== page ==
* Bullous pemphigoid – a skin disease that causes large, tightly-filled blisters to develop, usually affecting people over the age of 60.
* Pemphigus – a serious skin disease in which blisters develop if pressure is applied to the skin; the blisters burst easily, leaving raw areas that can become infected.
* Dermatitis herpetiformis – a skin disease that causes intensely itchy blisters, usually on the elbows, knees, back and buttocks. The blisters usually develop in patches of the same shape and size on both sides of the body.
* Chronic bullous dermatosis – a disease that causes clusters of blisters on the face, mouth or genitals.
'Dyshidrosis, also termed Dyshidrotic Eczema, Pompholyx and Dyshidrotic Dermatitis, is a skin condition that is characterized by small blisters on the hands or feet. It is an acute, chronic, or recurrent dermatosis of the fingers, palms, and soles, characterized by a sudden onset of many deep-seated pruritic, clear vesicles; later, scaling, fissures and lichenification occur. Recurrence is common and for many can be chronic. '
'There are many treatments available for dyshidrosis, however, few of them have been developed or tested specifically on the condition.
* Topical steroids
* Nutritional deficiencies may be related, so addressing diet and vitamin intake is helpful
* Hydrogen Peroxide - posted as a key alleviating treatment (not a cure) on a popular website, it is used in dilutions between 3% and 27% strength, but side-effects of its use include burning and itching, and there is argument as to whether it only attacks the 'sick cells'.
* Potassium permanganate dilute solution soaks - also popular, and used to 'dry out' the vesicles, but can also be very painful and cause significant burning.
* Domeboro (OTC) helps alleviate itching in the short term.
* Emollients during the drying/scaling phase of the condition, to prevent cracking and itching. While petroleum jelly may work well as a barrier cream, it does not absorb into the skin and or allow it to breathe, so may actually be less helpful.
* Salt soaks - maintaining palms for 40 minutes to an hour immersed in a salt solution of 1/4 salt dissolved in water. Repeating treatment for 3-4 days or additionally if required. It is best to soak only the palm and avoid exposing the top of the hand to the saline solution as salt can severely dry and irritate the skin on the top of the hand.
* White vinegar soaks
* Avoidance of known triggers - dyshidrosis sufferers may need to abstain from washing their own hair or bodies, or wearing gloves when they do so, however waterproof gloves are often potential irritants.
* Zinc oxide ointment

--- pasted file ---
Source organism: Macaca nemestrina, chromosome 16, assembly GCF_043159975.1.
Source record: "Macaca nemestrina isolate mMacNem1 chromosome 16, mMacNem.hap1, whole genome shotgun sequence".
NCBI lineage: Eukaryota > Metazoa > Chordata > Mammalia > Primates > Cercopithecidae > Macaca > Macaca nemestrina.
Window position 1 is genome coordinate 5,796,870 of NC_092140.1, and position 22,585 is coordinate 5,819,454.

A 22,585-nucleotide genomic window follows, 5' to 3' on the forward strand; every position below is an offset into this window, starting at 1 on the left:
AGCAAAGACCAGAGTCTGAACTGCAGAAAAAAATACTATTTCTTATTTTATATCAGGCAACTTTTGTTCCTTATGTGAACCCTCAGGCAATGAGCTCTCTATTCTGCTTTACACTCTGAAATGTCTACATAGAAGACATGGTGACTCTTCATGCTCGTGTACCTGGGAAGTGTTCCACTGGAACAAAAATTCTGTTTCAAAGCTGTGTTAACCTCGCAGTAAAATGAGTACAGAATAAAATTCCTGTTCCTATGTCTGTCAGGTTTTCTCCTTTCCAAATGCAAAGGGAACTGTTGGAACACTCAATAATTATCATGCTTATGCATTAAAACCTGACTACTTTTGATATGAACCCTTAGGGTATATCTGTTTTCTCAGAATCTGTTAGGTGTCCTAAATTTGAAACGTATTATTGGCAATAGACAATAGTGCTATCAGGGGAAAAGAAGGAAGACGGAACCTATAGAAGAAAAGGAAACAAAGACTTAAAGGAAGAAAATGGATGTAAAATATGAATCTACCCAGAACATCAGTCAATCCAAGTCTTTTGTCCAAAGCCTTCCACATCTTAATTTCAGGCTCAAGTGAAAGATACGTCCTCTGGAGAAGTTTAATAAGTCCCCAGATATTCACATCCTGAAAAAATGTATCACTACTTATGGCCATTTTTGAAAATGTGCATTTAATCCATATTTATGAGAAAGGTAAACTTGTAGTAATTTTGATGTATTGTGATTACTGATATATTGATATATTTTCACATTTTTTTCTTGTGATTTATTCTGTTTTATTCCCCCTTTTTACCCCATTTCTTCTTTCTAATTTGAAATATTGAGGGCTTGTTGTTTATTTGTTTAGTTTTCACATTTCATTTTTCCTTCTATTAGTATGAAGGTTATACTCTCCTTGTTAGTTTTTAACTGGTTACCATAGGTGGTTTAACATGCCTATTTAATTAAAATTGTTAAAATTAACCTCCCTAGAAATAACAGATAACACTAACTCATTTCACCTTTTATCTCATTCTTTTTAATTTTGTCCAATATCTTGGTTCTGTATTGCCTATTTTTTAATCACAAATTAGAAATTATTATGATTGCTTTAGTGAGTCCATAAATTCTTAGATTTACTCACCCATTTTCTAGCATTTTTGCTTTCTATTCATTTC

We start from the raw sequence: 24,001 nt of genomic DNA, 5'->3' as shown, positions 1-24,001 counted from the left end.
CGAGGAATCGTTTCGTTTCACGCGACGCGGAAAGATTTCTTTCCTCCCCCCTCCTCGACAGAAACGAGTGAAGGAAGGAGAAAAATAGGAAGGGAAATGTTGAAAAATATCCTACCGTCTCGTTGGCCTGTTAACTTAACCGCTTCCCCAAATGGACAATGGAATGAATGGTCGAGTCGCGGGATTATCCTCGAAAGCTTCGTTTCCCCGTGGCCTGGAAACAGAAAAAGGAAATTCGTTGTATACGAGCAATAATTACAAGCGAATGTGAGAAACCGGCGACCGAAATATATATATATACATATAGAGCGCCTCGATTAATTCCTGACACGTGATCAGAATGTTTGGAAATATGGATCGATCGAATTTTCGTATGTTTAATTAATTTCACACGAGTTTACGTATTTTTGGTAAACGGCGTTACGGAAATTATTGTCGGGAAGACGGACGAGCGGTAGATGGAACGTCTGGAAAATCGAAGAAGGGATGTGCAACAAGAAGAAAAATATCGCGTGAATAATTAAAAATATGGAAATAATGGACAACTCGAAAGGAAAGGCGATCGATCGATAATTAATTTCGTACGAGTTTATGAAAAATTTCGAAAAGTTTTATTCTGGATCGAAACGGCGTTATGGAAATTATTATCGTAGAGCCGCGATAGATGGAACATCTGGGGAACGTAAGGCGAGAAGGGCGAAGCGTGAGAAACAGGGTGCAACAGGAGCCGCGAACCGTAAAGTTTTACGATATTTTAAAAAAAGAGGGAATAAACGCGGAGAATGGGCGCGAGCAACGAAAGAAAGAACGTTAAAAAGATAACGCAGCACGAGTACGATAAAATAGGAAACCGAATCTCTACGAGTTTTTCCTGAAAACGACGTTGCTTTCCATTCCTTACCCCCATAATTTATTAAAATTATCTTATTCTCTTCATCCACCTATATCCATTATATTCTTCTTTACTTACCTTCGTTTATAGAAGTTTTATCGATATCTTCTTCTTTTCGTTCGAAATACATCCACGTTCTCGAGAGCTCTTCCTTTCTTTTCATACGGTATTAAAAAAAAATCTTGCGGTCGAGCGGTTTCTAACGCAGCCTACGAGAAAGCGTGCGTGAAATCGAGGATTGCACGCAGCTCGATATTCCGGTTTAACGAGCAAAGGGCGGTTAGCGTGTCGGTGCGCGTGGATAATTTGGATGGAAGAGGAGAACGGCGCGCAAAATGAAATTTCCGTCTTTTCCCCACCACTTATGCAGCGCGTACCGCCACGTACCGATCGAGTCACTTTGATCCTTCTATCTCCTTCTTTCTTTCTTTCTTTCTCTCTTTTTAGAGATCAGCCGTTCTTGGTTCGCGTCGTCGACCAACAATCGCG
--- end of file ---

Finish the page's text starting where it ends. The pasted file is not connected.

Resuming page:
* Nickel-free diets
* When in the scaling phase of the condition, the scales may cause deep cracks and fissures in the skin. Filing (as with an emery board) may help to minimize this.
* Stress management counseling
* Light treatment: UVA-1, PUVA, Grenz rays, Low Level Light Therapy using a Red + NIR (LED) combination
* Ciclosporin a strong immunosuppressant drug used to combat dyshidrosis caused by ulcerative colitis
* Efalizumab (Raptiva) a medication used to treat psoriasis
* Tacrolimus and Pimecrolimus, potent immunomodulators often used to prevent organ rejection in topical, ointment form, may be used in severe cases.
* Unbleached cotton gloves may be used to cover the hands to prevent scratching and vulnerability of the skin to bacteria
* Plantain (Plantago major) infused in olive or other oil can be soothing.
* Band-Aid brand liquid bandage regularly applied during the (often painful) peeling stage allows the skin to breathe while protecting it from further irritation. Some suffers have found that with regular application the skin will close and reform within 1 to 2 days. Protection is sufficient that the user can (gently) wash their hands with no irritation, however additional application after each hand wash is suggested. It does not cure the condition and only aids healing during the peeling stage. Other spray-on or brush-on liquid topical coatings can contain irritating ingredients and have not been found to be helpful, some will aggravate the condition significantly.
* Avoid metal computer keyboards and track pads which contain nickel.'
Thank you so much for taking the time to write such an informative and lenghthly post. It is greatly appreciated. I will apply what fits my condition and hopefully get some relief till I see the dermatologist in a few days. The blistering was probably due from scratching, and I have not had any new ones since I stoped scratching. The palms of my hands are broken out and that definately itches.
I will let you know the prognosis next week.